Towards Fast and Efficient Representation Learning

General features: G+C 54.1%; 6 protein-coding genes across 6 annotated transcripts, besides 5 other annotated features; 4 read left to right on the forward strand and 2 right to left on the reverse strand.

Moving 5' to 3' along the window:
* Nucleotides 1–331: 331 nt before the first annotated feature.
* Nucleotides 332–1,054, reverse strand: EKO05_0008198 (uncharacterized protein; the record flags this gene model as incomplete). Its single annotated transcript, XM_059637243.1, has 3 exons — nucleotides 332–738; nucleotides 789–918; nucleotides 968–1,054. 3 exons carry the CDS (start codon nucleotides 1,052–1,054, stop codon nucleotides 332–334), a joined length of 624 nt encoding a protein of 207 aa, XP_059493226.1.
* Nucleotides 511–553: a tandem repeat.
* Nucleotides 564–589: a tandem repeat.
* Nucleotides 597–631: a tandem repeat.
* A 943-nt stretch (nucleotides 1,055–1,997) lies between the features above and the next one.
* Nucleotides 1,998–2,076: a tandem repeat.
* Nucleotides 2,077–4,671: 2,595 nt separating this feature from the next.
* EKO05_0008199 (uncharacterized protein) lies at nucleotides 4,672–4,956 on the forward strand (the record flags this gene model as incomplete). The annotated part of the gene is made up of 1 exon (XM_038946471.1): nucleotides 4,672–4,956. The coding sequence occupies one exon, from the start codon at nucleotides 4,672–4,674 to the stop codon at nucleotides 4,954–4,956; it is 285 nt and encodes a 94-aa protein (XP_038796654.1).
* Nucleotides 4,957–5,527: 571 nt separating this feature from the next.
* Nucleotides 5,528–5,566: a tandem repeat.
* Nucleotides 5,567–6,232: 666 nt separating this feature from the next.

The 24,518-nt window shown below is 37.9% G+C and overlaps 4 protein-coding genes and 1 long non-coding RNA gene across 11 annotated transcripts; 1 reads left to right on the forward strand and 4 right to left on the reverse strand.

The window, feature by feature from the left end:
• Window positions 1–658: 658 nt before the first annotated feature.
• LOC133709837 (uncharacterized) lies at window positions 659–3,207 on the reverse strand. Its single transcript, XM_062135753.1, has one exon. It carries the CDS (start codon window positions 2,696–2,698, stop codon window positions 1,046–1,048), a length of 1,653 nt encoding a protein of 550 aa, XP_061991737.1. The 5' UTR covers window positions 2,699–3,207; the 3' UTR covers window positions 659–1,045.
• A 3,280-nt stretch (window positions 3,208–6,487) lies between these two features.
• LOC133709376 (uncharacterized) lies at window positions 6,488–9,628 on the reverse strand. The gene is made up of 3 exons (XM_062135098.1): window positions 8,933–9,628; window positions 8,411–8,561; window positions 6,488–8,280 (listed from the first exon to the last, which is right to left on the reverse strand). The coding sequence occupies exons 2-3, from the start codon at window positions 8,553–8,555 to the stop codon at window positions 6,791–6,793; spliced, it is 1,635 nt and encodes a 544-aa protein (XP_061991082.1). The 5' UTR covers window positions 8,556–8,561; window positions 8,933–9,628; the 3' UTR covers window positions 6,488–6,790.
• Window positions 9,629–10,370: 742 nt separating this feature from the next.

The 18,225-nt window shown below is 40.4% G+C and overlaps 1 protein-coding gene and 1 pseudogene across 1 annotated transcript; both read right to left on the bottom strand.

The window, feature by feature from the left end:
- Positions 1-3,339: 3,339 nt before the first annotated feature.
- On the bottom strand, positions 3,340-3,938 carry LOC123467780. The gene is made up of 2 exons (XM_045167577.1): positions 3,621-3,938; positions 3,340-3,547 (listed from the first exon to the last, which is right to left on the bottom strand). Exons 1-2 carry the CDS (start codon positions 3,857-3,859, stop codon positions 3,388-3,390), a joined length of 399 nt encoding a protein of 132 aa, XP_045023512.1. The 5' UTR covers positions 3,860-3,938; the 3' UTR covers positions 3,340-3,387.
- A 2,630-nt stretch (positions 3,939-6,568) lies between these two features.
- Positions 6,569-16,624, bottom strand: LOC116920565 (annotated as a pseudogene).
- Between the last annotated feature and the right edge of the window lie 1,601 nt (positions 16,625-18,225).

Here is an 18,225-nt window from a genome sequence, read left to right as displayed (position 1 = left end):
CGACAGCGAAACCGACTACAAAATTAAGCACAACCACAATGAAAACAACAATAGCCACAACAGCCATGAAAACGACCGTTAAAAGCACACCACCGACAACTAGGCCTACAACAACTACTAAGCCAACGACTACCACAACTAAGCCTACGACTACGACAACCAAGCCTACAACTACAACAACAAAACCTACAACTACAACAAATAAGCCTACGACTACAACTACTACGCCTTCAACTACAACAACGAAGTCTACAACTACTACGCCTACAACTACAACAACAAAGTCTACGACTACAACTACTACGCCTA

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The success of deep learning and convolutional neural networks in many fields is accompanied by a significant increase in the computation cost. With the increasing model complexity and pervasive usage of deep neural networks, there is a surge of interest in fast and efficient model training and inference on both cloud and embedded devices. Meanwhile, understanding the reasons for trainability and generalization is fundamental for its further development. This dissertation explores approaches for fast and efficient representation learning with a better understanding of the trainability and generalization. In particular, we ask following questions and provide our solutions: 1) How to reduce the computation cost for fast inference? 2) How to train low-precision models on resources-constrained devices? 3) What does the loss surface looks like for neural nets and how it affects generalization? To reduce the computation cost for fast inference, we propose to prune filters from CNNs that are identified as having a small effect on the prediction accuracy. By removing filters with small norms together with their connected feature maps, the computation cost can be reduced accordingly without using special software or hardware. We show that simple filter pruning approach can reduce the inference cost while regaining close to the original accuracy by retraining the networks. To further reduce the inference cost, quantizing model parameters with low-precision representations has shown significant speedup, especially for edge devices that have limited computing resources, memory capacity, and power consumption. To enable on-device learning on lower-power systems, removing the dependency of full-precision model during training is the key challenge. We study various quantized training methods with the goal of understanding the differences in behavior, and reasons for success or failure. We address the issue of why algorithms that maintain floating-point representations work so well, while fully quantized training methods stall before training is complete. We show that training algorithms that exploit high-precision representations have an important greedy search phase that purely quantized training methods lack, which explains the difficulty of training using low-precision arithmetic. Finally, we explore the structure of neural loss functions, and the effect of loss landscapes on generalization, using a range of visualization methods. We introduce a simple filter normalization method that helps us visualize loss function curvature, and make meaningful side-by-side comparisons between loss functions. The sharpness of minimizers correlates well with generalization error when this visualization is used. Then, using a variety of visualizations, we explore how training hyper-parameters affect the shape of minimizers, and how network architecture affects the loss landscape.